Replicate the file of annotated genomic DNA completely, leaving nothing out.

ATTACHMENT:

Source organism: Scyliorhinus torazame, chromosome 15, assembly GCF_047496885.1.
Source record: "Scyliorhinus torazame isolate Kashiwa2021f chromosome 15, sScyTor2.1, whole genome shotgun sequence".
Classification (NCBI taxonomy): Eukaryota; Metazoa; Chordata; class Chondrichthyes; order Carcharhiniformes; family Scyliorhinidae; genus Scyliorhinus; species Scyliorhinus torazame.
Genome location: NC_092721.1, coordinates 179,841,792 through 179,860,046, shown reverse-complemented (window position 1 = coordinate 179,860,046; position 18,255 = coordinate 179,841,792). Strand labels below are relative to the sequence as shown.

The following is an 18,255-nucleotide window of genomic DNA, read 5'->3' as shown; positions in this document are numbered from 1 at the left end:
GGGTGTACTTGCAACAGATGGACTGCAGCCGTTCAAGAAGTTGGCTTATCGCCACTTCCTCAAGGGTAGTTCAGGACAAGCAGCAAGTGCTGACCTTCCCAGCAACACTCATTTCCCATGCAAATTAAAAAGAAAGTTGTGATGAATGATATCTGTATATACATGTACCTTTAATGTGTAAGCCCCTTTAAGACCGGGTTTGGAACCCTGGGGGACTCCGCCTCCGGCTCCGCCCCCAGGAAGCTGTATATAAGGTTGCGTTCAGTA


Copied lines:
Source organism: Scyliorhinus torazame, chromosome 15, assembly GCF_047496885.1.
Source record: "Scyliorhinus torazame isolate Kashiwa2021f chromosome 15, sScyTor2.1, whole genome shotgun sequence".
Classification (NCBI taxonomy): Eukaryota; Metazoa; Chordata; class Chondrichthyes; order Carcharhiniformes; family Scyliorhinidae; genus Scyliorhinus; species Scyliorhinus torazame.
Genome location: NC_092721.1, coordinates 179,841,792 through 179,860,046, shown reverse-complemented (window position 1 = coordinate 179,860,046; position 18,255 = coordinate 179,841,792). Strand labels below are relative to the sequence as shown.

The following is an 18,255-nucleotide window of genomic DNA, read 5'->3' as shown; positions in this document are numbered from 1 at the left end:
GGGTGTACTTGCAACAGATGGACTGCAGCCGTTCAAGAAGTTGGCTTATCGCCACTTCCTCAAGGGTAGTTCAGGACAAGCAGCAAGTGCTGACCTTCCCAGCAACACTCATTTCCCATGCAAATTAAAAAGAAAGTTGTGATGAATGATATCTGTATATACATGTACCTTTAATGTGTAAGCCCCTTTAAGACCGGGTTTGGAACCCTGGGGGACTCCGCCTCCGGCTCCGCCCCCAGGAAGCTGTATATAAGGTTGCGTTCAGTA